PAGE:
is that why the BXP has gay/straight, black/white, Muslim/christian, rich/poor, communist/tories, upper class/working class people all elected to the european parliament?
lets not forget the BXP doubled the number of black faces in the euopean parliament. Before them there were 3 non white faces in amongst 749 white ones. Farage is not what stops me bringing my family in, it is the requirement to earn more than £20grand because she happens to be born outside the EU. this is just another example of your racist islamaphobia that I have had to put up with for over a decade now by your and your cohorts.


Last edited by The Devil, You Know on Wed Jun 12, 2019 3:03 pm; edited 1 time in total

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Post by The Devil, You Know on Wed Jun 12, 2019 3:01 pm

eddie wrote:
The Devil, You Know wrote:
I would be interested to know what sort of visa you are using to live in blighty, as If i want to bring the wife over to settle  I have to be earning over £20grand a year

He isn’t living here yet. He’s here for six months whilst I show that I cam earn (near) the amount you mentioned. So he has to run the home and the kids etc whilst I prove to government officials I’m earning enough.
We have to show that for six months then apply for a spousal visa. If/when we get that he can move here and look for work and actually work.  Then we can split that amount up between us ie earn the £20k together.
hasn't he been there 6 months so far?

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Post by The Devil, You Know on Wed Jun 12, 2019 3:02 pm

Ben Reilly wrote:I was just reading that the citizenship test was altered about six years ago to include more questions about British history and heritage. I think that might work to my advantage, actually -- and it does make me wonder what was on the older tests ...
will you be renouncing your america citizenship if you go for uk citizenship, or will you pay us tax on your earnings as well as uk tax?

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Post by The Devil, You Know on Wed Jun 12, 2019 3:05 pm

The Devil, You Know wrote:
eddie wrote:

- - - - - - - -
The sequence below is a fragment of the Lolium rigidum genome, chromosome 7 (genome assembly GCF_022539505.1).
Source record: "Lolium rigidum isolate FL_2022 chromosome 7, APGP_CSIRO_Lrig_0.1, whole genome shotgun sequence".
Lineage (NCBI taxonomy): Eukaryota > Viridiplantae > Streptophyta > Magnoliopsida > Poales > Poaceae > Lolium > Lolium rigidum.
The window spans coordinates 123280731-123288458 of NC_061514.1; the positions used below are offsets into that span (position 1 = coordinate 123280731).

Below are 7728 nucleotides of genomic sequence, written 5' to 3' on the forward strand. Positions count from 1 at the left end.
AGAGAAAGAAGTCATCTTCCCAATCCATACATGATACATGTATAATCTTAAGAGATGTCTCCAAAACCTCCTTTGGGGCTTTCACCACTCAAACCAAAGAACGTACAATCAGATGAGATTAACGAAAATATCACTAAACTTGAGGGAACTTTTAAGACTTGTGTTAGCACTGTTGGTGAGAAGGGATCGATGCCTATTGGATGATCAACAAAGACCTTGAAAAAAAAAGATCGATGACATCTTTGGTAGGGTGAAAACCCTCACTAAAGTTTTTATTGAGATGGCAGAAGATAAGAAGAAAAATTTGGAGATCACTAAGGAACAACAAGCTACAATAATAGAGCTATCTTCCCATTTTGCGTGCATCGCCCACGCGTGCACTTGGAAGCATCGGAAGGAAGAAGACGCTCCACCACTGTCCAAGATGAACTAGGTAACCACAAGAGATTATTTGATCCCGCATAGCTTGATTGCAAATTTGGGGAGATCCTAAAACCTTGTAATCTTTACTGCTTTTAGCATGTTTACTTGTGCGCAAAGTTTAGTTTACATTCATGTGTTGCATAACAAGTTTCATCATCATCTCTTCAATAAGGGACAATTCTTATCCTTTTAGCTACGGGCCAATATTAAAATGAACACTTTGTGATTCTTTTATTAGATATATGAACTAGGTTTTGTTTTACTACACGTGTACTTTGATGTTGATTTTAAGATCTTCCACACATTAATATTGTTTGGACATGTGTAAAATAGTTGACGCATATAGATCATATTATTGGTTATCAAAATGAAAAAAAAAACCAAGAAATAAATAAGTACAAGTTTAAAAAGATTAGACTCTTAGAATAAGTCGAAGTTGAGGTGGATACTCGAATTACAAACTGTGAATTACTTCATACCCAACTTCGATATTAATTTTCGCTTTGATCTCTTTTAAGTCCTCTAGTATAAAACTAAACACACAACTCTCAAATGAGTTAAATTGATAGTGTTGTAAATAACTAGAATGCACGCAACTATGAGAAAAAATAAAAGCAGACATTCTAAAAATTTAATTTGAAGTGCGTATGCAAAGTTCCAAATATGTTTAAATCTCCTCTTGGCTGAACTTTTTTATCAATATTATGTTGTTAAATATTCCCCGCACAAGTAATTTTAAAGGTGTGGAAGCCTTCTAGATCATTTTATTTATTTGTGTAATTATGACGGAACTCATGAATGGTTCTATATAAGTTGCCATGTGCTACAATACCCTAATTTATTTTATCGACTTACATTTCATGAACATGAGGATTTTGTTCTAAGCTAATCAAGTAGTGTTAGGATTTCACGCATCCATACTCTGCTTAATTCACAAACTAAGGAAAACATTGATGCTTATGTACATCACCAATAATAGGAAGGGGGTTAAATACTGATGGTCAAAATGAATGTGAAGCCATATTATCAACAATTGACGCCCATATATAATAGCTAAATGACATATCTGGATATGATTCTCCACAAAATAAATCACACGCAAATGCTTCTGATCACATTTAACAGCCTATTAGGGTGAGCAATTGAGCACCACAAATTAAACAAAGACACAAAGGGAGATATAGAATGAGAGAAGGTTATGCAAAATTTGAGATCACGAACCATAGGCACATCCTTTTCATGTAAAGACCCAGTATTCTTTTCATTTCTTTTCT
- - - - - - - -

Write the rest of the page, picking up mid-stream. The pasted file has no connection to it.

He isn’t living here yet. He’s here for six months whilst I show that I cam earn (near) the amount you mentioned. So he has to run the home and the kids etc whilst I prove to government officials I’m earning enough.
We have to show that for six months then apply for a spousal visa. If/when we get that he can move here and look for work and actually work.  Then we can split that amount up between us ie earn the £20k together.
hasn't he been there 6 months so far?
I may be wrong but he would not be able to work without a working visa which is different to a spousal visa. I understood that it would be 3 years before the work route was an option.

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Post by Ben Reilly on Wed Jun 12, 2019 3:52 pm

The spouse visa includes the right to seek employment.

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Post by The Devil, You Know on Wed Jun 12, 2019 4:03 pm

The Devil, You Know wrote:
The Devil, You Know wrote:
hasn't he been there 6 months so far?
I may be wrong but he would not be able to work without a working visa which is different to a spousal visa. I understood that it would be 3 years before the work route was an option.
I thought you have to have lived together for 2 years though before you can apply for the spousal visa

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Post by Ben Reilly on Wed Jun 12, 2019 8:15 pm

The Devil, You Know wrote:
The Devil, You Know wrote:
The Devil, You Know wrote:
hasn't he been there 6 months so far?
I may be wrong but he would not be able to work without a working visa which is different to a spousal visa. I understood that it would be 3 years before the work route was an option.
I thought you have to have lived together for 2 years though before you can apply for the spousal visa

If you haven't lived together for 2 years, you can still qualify if you're in a marriage recognized as legal by Her Majesty's government.